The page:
2013-05-01 07:58:24 AM

Bendal: I wonder how much effect the steep climb the plane took on leaving the ground had on the eventual crash. IIRC all planes leaving Bagram make a maximum climb rate take off to avoid any potential ground fire outside the perimeter from insurgents. Throw that into a maximum payload situation, and something comes loose, and you get what's on the video; had they just been taking off normally I'm not sure they would have ended up in that kind of unrecoverable situation even had the payload shifted.


Once the payload shifts that much, you're screwed. But's it's quite possible the payload wouldn't have shifted on a normal takeoff.
 
2013-05-01 08:01:46 AM

Quantum Apostrophe: Linux


its interesting that it was on his mind from a thread about a plane crash.   i've heard that death can often bring on a boner.  i guess nature's last attempt at spreading life.  or maybe one last attempt at busting a nut.  probably the latter.
 
2013-05-01 08:03:00 AM

Charlie Freak: Wow, that's got to be a cargo shift.


that or the engines crapped out. what are the odds that 4 engines would crap out at once. probably cargo shift.
 
2013-05-01 08:04:01 AM
For those that are still unclear about how CG affects an airplane, you can watch Iron Maiden front man Bruce Dickinson explain it in this video.
 
2013-05-01 08:04:40 AM

Cats_Lie: Socialism fails again.



and crony capitalism, as we've seen from recent years, is shinning on!
 
2013-05-01 08:07:57 AM

Glockenspiel Hero: A young kid had been sitting in the cockpit of an A6 and was fiddling with the knobs and levers. The crew chief hadn't properly secured the ejection seat. Kid didn't survive. Last airshow there for a very long time



I bet he was really excited for a few seconds.
 
2013-05-01 08:17:11 AM

neilbradley: To anyone who is a pilot (or know about such things), why didn't he put the nose down and power up? If you can see you're about to be in a stall situation, that's fairly easy to determine in VERY short order.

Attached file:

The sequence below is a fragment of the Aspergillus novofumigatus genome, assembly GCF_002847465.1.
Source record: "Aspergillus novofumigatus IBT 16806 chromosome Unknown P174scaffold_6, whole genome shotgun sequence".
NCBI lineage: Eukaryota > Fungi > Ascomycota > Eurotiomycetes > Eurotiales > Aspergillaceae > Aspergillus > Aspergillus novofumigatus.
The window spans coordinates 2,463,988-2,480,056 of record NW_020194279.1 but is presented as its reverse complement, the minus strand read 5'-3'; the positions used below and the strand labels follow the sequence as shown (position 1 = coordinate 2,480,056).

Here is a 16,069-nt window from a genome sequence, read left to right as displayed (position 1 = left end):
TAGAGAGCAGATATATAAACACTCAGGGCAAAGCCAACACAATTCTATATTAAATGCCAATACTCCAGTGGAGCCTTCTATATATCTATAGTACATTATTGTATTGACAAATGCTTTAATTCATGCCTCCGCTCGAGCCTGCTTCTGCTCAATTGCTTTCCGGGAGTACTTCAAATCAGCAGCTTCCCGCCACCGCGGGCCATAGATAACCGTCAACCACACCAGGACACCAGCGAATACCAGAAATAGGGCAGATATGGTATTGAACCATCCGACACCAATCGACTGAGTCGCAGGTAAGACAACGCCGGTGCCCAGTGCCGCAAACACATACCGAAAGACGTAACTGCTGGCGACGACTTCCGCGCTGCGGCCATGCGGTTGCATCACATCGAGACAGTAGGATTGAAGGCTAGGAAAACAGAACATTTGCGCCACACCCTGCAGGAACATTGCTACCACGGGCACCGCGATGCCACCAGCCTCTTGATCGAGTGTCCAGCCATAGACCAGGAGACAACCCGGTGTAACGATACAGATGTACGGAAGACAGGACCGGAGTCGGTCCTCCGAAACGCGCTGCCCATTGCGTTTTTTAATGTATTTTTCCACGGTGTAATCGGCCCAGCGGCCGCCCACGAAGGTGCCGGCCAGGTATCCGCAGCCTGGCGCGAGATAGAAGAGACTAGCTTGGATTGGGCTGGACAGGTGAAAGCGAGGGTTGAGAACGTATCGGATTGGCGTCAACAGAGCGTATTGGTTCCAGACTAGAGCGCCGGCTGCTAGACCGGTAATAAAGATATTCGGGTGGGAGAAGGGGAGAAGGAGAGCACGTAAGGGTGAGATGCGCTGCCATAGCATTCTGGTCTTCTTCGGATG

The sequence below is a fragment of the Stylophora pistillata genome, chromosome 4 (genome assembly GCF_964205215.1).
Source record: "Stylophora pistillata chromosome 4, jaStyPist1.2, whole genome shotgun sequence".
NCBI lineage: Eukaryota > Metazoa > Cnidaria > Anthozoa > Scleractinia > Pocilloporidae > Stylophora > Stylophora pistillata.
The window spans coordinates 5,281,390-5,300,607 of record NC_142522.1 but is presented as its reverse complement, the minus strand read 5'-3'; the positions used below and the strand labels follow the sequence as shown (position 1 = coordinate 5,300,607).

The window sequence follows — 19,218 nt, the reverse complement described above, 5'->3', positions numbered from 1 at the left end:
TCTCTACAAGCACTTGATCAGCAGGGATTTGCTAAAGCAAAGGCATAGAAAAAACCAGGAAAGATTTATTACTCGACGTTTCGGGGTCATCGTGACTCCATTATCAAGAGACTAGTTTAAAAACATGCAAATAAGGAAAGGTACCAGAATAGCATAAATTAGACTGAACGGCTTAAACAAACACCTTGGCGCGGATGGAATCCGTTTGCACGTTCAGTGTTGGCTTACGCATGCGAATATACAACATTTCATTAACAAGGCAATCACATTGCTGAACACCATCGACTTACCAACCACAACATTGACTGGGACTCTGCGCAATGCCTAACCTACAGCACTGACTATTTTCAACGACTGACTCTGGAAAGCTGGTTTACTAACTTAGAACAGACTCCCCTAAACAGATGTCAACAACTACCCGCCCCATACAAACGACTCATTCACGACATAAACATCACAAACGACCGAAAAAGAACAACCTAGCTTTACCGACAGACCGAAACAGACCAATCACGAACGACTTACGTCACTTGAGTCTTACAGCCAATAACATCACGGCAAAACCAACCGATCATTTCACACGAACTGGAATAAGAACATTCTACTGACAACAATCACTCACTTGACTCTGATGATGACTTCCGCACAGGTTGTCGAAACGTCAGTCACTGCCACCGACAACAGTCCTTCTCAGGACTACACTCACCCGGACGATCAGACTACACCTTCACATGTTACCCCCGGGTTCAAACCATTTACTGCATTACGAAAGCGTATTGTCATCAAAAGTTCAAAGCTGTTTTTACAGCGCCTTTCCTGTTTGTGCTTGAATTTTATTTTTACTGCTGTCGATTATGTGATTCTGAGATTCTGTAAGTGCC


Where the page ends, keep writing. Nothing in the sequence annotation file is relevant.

I'm not a pilot (or an anal lawyer) but most likely the pilot put the plane on autopilot while he and one of the stewardesses went to steal some coffee from one of the passengers. In fact, having the two of them wandering around at the back of the fuselage would likely be enough to drop the tail, causing the stall.
 
2013-05-01 08:18:29 AM
ALL of those guys on this flight are from where I live, but one. They only showed stills of the video; there was a debriefing for the families on the local news last night that was brutal... One of the pilots' brothers was on, and that pilot had a kid on the way-- he and his wife hadn't even had their honeymoon yet. Those poor kids.

/I actually side with them not showing that video on the news up here
//Rare classy act, Detroit media
 
2013-05-01 08:19:41 AM
Thanks Subby, this will haunt my dreams for the rest of my life.
 
2013-05-01 08:20:12 AM

katerbug72: Crew
Jamie Brokaw, pilot, Monroe, MI
Brad Hasler, pilot, Trenton, MI
Jeremy Lipka, pilot, Brooklyn, MI
Rinku Summan, pilot, Canton, MI
Michael Sheets, loadmaster, Ypsilanti, MI
Gary Stockdale, mechanic, Romulus, MI
Timothy Garrett, mechanic, Louisville, KY

So sad for their families. RIP.


I blame Timothy.
 
2013-05-01 08:23:14 AM
Is Bagram crash a scandal yet?